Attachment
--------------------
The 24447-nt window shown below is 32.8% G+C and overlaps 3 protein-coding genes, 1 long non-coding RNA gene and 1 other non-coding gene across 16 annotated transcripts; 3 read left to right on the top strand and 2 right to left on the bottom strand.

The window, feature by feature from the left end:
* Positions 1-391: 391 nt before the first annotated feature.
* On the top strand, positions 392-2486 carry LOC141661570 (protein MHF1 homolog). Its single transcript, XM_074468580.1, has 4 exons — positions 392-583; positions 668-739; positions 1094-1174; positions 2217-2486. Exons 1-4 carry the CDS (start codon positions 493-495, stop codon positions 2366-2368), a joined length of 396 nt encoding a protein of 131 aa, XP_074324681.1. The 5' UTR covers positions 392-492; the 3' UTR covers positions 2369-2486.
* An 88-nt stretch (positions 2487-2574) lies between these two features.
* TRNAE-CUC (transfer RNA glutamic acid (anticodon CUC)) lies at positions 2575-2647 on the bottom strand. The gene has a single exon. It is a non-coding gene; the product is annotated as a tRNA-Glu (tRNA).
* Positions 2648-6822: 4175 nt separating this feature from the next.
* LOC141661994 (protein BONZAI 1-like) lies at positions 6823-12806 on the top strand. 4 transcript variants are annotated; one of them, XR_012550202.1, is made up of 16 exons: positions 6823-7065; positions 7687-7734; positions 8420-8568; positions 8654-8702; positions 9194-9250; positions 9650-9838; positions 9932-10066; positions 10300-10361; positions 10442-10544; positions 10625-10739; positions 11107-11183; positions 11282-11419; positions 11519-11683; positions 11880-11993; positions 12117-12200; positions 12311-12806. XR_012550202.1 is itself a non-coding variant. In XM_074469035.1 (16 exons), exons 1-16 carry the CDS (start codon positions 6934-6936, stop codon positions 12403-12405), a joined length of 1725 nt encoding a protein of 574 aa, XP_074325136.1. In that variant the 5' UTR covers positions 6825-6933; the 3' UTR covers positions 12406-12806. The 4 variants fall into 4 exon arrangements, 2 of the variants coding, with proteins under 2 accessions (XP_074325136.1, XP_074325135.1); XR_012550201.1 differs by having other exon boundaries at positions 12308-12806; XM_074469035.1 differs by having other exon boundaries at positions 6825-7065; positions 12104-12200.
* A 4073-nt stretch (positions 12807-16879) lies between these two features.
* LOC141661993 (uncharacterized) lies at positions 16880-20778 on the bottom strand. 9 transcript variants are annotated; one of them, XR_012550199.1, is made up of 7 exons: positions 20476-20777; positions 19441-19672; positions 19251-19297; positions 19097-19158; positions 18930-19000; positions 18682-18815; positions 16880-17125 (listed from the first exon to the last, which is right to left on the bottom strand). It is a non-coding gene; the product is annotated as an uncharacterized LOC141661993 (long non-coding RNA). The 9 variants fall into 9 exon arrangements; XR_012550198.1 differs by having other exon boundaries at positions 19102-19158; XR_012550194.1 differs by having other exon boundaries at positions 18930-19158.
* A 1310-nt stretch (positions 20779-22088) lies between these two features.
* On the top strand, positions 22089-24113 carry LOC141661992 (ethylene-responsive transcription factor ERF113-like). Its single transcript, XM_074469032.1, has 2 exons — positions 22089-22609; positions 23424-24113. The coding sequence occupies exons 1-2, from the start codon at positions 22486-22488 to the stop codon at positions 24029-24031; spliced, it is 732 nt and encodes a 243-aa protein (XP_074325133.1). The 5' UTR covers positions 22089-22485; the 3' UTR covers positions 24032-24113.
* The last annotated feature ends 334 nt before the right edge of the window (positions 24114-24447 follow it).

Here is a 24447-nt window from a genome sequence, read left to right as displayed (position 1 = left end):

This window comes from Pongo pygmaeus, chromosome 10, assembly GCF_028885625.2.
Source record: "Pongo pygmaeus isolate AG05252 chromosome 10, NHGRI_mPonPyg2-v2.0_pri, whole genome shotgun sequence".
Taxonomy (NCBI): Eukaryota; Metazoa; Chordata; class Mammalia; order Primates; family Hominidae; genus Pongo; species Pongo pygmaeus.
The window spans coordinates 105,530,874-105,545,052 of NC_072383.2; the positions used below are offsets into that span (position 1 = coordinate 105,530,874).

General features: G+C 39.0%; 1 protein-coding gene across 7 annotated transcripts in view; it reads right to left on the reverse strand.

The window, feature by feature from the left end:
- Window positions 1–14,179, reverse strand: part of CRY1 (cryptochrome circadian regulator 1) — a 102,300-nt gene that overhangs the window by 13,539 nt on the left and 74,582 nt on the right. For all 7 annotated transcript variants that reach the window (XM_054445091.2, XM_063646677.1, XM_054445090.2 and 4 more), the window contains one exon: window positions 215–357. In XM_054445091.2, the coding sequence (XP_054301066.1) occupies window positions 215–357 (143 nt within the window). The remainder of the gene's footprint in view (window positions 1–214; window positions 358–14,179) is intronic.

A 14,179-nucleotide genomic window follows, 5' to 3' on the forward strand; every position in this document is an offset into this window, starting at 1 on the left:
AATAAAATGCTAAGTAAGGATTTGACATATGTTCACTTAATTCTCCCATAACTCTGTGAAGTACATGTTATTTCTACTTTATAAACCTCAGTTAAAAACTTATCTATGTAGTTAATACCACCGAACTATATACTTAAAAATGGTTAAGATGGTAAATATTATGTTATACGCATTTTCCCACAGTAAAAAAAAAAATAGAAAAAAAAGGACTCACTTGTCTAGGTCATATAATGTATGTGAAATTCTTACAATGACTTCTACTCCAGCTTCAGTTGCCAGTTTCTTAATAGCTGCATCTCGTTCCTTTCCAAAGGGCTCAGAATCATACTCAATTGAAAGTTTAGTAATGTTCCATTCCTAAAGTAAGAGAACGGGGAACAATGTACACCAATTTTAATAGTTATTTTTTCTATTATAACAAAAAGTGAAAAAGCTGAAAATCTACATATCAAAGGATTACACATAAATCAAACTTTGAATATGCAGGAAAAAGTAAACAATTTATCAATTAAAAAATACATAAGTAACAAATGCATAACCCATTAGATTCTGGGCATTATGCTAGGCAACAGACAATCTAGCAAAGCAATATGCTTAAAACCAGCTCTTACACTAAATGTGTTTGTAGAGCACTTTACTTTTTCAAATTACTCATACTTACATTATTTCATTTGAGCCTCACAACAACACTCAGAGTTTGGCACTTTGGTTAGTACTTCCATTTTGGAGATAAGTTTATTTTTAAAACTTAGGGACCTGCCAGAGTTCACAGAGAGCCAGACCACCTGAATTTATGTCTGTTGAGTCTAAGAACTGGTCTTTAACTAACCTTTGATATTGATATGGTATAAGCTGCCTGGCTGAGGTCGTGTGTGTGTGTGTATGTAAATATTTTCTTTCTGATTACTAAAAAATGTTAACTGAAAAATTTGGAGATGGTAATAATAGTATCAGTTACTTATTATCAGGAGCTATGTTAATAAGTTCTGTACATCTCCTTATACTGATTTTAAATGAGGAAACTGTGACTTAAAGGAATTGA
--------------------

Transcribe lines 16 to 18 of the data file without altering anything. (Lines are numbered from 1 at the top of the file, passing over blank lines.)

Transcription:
Source record: "Pongo pygmaeus isolate AG05252 chromosome 10, NHGRI_mPonPyg2-v2.0_pri, whole genome shotgun sequence".
Taxonomy (NCBI): Eukaryota; Metazoa; Chordata; class Mammalia; order Primates; family Hominidae; genus Pongo; species Pongo pygmaeus.
The window spans coordinates 105,530,874-105,545,052 of NC_072383.2; the positions used below are offsets into that span (position 1 = coordinate 105,530,874).